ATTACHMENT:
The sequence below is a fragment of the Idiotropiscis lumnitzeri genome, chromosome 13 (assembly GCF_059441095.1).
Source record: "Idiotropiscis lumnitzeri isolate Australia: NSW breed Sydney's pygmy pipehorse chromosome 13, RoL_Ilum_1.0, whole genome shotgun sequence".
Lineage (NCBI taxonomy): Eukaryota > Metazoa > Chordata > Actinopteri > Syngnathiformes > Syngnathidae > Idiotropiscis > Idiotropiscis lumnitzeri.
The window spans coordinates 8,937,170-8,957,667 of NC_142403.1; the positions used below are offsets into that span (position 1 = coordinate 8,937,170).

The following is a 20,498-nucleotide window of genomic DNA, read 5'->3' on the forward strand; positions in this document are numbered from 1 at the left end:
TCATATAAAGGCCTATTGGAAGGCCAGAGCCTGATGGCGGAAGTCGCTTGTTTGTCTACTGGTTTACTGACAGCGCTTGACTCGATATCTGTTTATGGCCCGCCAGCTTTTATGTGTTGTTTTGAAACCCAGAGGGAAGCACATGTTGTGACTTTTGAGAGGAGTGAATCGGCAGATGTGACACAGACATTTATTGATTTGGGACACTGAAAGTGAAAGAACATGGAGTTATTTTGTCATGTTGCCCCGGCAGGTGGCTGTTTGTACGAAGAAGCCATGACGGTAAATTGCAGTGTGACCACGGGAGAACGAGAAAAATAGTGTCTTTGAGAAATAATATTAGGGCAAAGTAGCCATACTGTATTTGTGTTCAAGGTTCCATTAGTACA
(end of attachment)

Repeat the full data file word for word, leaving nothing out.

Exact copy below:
The sequence below is a fragment of the Idiotropiscis lumnitzeri genome, chromosome 13 (assembly GCF_059441095.1).
Source record: "Idiotropiscis lumnitzeri isolate Australia: NSW breed Sydney's pygmy pipehorse chromosome 13, RoL_Ilum_1.0, whole genome shotgun sequence".
Lineage (NCBI taxonomy): Eukaryota > Metazoa > Chordata > Actinopteri > Syngnathiformes > Syngnathidae > Idiotropiscis > Idiotropiscis lumnitzeri.
The window spans coordinates 8,937,170-8,957,667 of NC_142403.1; the positions used below are offsets into that span (position 1 = coordinate 8,937,170).

The following is a 20,498-nucleotide window of genomic DNA, read 5'->3' on the forward strand; positions in this document are numbered from 1 at the left end:
TCATATAAAGGCCTATTGGAAGGCCAGAGCCTGATGGCGGAAGTCGCTTGTTTGTCTACTGGTTTACTGACAGCGCTTGACTCGATATCTGTTTATGGCCCGCCAGCTTTTATGTGTTGTTTTGAAACCCAGAGGGAAGCACATGTTGTGACTTTTGAGAGGAGTGAATCGGCAGATGTGACACAGACATTTATTGATTTGGGACACTGAAAGTGAAAGAACATGGAGTTATTTTGTCATGTTGCCCCGGCAGGTGGCTGTTTGTACGAAGAAGCCATGACGGTAAATTGCAGTGTGACCACGGGAGAACGAGAAAAATAGTGTCTTTGAGAAATAATATTAGGGCAAAGTAGCCATACTGTATTTGTGTTCAAGGTTCCATTAGTACA